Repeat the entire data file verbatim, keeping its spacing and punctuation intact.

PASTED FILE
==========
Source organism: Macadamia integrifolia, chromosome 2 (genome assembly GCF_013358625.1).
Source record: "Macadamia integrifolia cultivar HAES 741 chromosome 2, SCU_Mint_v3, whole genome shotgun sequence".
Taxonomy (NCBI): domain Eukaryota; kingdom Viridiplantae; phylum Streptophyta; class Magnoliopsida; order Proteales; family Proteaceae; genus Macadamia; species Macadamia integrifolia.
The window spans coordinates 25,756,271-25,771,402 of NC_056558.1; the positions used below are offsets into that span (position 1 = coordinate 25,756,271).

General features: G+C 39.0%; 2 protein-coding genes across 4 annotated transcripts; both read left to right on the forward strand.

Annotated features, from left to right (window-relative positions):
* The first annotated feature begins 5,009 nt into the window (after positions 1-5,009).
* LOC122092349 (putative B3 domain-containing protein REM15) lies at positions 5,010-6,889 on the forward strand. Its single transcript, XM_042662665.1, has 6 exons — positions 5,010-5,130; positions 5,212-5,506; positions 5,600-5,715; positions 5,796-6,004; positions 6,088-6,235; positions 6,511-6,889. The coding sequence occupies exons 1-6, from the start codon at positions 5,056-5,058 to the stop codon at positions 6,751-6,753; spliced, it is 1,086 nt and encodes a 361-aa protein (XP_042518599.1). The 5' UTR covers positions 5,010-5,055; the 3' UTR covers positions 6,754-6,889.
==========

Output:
Source organism: Macadamia integrifolia, chromosome 2 (genome assembly GCF_013358625.1).
Source record: "Macadamia integrifolia cultivar HAES 741 chromosome 2, SCU_Mint_v3, whole genome shotgun sequence".
Taxonomy (NCBI): domain Eukaryota; kingdom Viridiplantae; phylum Streptophyta; class Magnoliopsida; order Proteales; family Proteaceae; genus Macadamia; species Macadamia integrifolia.
The window spans coordinates 25,756,271-25,771,402 of NC_056558.1; the positions used below are offsets into that span (position 1 = coordinate 25,756,271).

General features: G+C 39.0%; 2 protein-coding genes across 4 annotated transcripts; both read left to right on the forward strand.

Annotated features, from left to right (window-relative positions):
* The first annotated feature begins 5,009 nt into the window (after positions 1-5,009).
* LOC122092349 (putative B3 domain-containing protein REM15) lies at positions 5,010-6,889 on the forward strand. Its single transcript, XM_042662665.1, has 6 exons — positions 5,010-5,130; positions 5,212-5,506; positions 5,600-5,715; positions 5,796-6,004; positions 6,088-6,235; positions 6,511-6,889. The coding sequence occupies exons 1-6, from the start codon at positions 5,056-5,058 to the stop codon at positions 6,751-6,753; spliced, it is 1,086 nt and encodes a 361-aa protein (XP_042518599.1). The 5' UTR covers positions 5,010-5,055; the 3' UTR covers positions 6,754-6,889.